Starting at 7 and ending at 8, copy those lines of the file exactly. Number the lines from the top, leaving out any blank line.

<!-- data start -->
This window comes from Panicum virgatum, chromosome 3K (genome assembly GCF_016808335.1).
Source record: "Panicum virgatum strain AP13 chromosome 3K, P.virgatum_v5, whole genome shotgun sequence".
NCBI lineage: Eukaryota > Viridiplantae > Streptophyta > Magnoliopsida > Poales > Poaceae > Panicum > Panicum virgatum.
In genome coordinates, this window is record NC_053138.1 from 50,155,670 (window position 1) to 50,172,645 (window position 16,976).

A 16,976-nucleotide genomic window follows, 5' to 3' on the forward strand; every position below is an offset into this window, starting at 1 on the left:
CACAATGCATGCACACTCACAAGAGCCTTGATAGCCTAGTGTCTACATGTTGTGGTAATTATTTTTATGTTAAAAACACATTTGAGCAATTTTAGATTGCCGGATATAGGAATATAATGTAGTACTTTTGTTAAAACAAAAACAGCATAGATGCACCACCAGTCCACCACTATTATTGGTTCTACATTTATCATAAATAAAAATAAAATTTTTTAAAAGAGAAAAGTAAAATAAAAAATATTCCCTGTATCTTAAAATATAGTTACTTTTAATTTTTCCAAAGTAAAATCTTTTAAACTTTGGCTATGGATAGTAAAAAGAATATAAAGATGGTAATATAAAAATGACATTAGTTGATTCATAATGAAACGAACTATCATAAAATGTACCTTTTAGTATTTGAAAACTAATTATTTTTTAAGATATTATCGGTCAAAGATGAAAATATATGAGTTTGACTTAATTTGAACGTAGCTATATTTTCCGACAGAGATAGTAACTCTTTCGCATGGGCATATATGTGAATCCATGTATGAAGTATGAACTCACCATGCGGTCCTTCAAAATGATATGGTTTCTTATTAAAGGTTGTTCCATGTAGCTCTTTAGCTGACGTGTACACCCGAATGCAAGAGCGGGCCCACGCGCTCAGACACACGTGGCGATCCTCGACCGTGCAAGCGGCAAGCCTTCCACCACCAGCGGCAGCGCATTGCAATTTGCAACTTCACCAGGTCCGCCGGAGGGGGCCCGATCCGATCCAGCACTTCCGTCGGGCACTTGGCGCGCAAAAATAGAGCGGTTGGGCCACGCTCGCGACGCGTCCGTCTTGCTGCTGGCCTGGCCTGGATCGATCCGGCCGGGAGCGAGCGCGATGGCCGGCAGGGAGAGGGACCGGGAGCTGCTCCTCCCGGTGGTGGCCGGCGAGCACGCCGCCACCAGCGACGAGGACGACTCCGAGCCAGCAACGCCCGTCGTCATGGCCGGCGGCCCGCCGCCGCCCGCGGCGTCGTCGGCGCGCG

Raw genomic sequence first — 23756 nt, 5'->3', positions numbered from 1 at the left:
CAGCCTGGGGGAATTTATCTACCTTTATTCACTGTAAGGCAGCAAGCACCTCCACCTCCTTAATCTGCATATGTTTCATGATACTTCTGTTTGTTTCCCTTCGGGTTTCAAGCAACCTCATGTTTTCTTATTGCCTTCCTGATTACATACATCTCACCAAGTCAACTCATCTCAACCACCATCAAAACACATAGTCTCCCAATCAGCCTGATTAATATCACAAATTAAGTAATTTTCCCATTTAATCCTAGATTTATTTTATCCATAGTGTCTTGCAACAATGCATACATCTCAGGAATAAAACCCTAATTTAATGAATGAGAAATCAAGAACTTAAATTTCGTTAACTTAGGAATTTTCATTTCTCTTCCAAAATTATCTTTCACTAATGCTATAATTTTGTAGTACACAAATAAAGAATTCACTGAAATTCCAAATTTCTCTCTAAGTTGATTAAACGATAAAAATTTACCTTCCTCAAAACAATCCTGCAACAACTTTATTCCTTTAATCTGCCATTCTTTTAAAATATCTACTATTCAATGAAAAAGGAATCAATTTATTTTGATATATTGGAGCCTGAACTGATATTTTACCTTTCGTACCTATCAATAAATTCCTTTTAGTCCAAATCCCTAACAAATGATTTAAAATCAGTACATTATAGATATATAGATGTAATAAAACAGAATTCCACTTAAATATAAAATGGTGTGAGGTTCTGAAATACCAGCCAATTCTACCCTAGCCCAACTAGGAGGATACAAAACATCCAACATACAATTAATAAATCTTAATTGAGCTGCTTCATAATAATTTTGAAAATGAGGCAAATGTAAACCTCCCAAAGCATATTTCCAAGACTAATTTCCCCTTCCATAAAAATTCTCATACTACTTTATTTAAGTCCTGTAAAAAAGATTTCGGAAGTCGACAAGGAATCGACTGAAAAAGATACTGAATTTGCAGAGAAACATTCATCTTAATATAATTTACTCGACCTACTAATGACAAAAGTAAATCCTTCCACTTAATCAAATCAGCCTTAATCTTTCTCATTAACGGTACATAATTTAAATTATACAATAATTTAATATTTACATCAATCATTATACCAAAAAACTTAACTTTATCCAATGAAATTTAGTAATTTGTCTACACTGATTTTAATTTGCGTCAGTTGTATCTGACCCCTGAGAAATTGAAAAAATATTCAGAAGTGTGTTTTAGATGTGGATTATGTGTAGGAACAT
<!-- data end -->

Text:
Raw genomic sequence first — 23756 nt, 5'->3', positions numbered from 1 at the left:
CAGCCTGGGGGAATTTATCTACCTTTATTCACTGTAAGGCAGCAAGCACCTCCACCTCCTTAATCTGCATATGTTTCATGATACTTCTGTTTGTTTCCCTTCGGGTTTCAAGCAACCTCATGTTTTCTTATTGCCTTCCTGATTACATACATCTCACCAAGTCAACTCATCTCAACCACCATCAAAACACATAGTCTCCCAATCAGCCTGATTAATATCACAAATTAAGTAATTTTCCCATTTAATCCTAGATTTATTTTATCCATAGTGTCTTGCAACAATGCATACATCTCAGGAATAAAACCCTAATTTAATGAATGAGAAATCAAGAACTTAAATTTCGTTAACTTAGGAATTTTCATTTCTCTTCCAAAATTATCTTTCACTAATGCTATAATTTTGTAGTACACAAATAAAGAATTCACTGAAATTCCAAATTTCTCTCTAAGTTGATTAAACGATAAAAATTTACCTTCCTCAAAACAATCCTGCAACAACTTTATTCCTTTAATCTGCCATTCTTTTAAAATATCTACTATTCAATGAAAAAGGAATCAATTTATTTTGATATATTGGAGCCTGAACTGATATTTTACCTTTCGTACCTATCAATAAATTCCTTTTAGTCCAAATCCCTAACAAATGATTTAAAATCAGTACATTATAGATATATAGATGTAATAAAACAGAATTCCACTTAAATATAAAATGGTGTGAGGTTCTGAAATACCAGCCAATTCTACCCTAGCCCAACTAGGAGGATACAAAACATCCAACATACAATTAATAAATCTTAATTGAGCTGCTTCATAATAATTTTGAAAATGAGGCAAATGTAAACCTCCCAAAGCATATTTCCAAGACTAATTTCCCCTTCCATAAAAATTCTCATACTACTTTATTTAAGTCCTGTAAAAAAGATTTCGGAAGTCGACAAGGAATCGACTGAAAAAGATACTGAATTTGCAGAGAAACATTCATCTTAATATAATTTACTCGACCTACTAATGACAAAAGTAAATCCTTCCACTTAATCAAATCAGCCTTAATCTTTCTCATTAACGGTACATAATTTAAATTATACAATAATTTAATATTTACATCAATCATTATACCAAAAAACTTAACTTTATCCAATGAAATTTAGTAATTTGTCTACACTGATTTTAATTTGCGTCAGTTGTATCTGACCCCTGAGAAATTGAAAAAATATTCAGAAGTGTGTTTTAGATGTGGATTATGTGTAGGAACAT